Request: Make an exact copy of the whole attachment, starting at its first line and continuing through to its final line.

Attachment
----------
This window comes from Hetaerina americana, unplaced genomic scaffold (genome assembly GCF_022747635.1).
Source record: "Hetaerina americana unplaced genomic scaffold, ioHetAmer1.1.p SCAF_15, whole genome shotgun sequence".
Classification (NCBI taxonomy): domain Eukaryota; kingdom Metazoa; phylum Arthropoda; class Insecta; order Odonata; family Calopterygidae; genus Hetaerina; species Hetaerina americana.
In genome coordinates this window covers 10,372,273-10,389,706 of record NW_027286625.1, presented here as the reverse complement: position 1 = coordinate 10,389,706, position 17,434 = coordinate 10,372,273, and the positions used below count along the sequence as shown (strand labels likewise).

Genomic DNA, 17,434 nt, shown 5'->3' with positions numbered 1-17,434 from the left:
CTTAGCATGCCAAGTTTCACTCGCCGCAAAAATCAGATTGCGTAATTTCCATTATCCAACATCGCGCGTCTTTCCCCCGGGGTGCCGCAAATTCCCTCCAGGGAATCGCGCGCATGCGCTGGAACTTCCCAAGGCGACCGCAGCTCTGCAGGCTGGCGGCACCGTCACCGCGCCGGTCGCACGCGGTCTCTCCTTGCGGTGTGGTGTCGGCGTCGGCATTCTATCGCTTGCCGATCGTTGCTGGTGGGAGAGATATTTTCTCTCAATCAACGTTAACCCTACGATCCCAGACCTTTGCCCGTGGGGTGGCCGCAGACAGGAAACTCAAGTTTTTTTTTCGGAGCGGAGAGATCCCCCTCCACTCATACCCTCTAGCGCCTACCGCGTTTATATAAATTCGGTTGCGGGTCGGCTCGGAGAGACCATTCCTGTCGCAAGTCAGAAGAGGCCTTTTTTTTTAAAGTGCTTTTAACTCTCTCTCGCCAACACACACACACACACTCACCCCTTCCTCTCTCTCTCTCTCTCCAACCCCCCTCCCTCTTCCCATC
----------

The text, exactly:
This window comes from Hetaerina americana, unplaced genomic scaffold (genome assembly GCF_022747635.1).
Source record: "Hetaerina americana unplaced genomic scaffold, ioHetAmer1.1.p SCAF_15, whole genome shotgun sequence".
Classification (NCBI taxonomy): domain Eukaryota; kingdom Metazoa; phylum Arthropoda; class Insecta; order Odonata; family Calopterygidae; genus Hetaerina; species Hetaerina americana.
In genome coordinates this window covers 10,372,273-10,389,706 of record NW_027286625.1, presented here as the reverse complement: position 1 = coordinate 10,389,706, position 17,434 = coordinate 10,372,273, and the positions used below count along the sequence as shown (strand labels likewise).

Genomic DNA, 17,434 nt, shown 5'->3' with positions numbered 1-17,434 from the left:
CTTAGCATGCCAAGTTTCACTCGCCGCAAAAATCAGATTGCGTAATTTCCATTATCCAACATCGCGCGTCTTTCCCCCGGGGTGCCGCAAATTCCCTCCAGGGAATCGCGCGCATGCGCTGGAACTTCCCAAGGCGACCGCAGCTCTGCAGGCTGGCGGCACCGTCACCGCGCCGGTCGCACGCGGTCTCTCCTTGCGGTGTGGTGTCGGCGTCGGCATTCTATCGCTTGCCGATCGTTGCTGGTGGGAGAGATATTTTCTCTCAATCAACGTTAACCCTACGATCCCAGACCTTTGCCCGTGGGGTGGCCGCAGACAGGAAACTCAAGTTTTTTTTTCGGAGCGGAGAGATCCCCCTCCACTCATACCCTCTAGCGCCTACCGCGTTTATATAAATTCGGTTGCGGGTCGGCTCGGAGAGACCATTCCTGTCGCAAGTCAGAAGAGGCCTTTTTTTTTAAAGTGCTTTTAACTCTCTCTCGCCAACACACACACACACACTCACCCCTTCCTCTCTCTCTCTCTCTCCAACCCCCCTCCCTCTTCCCATC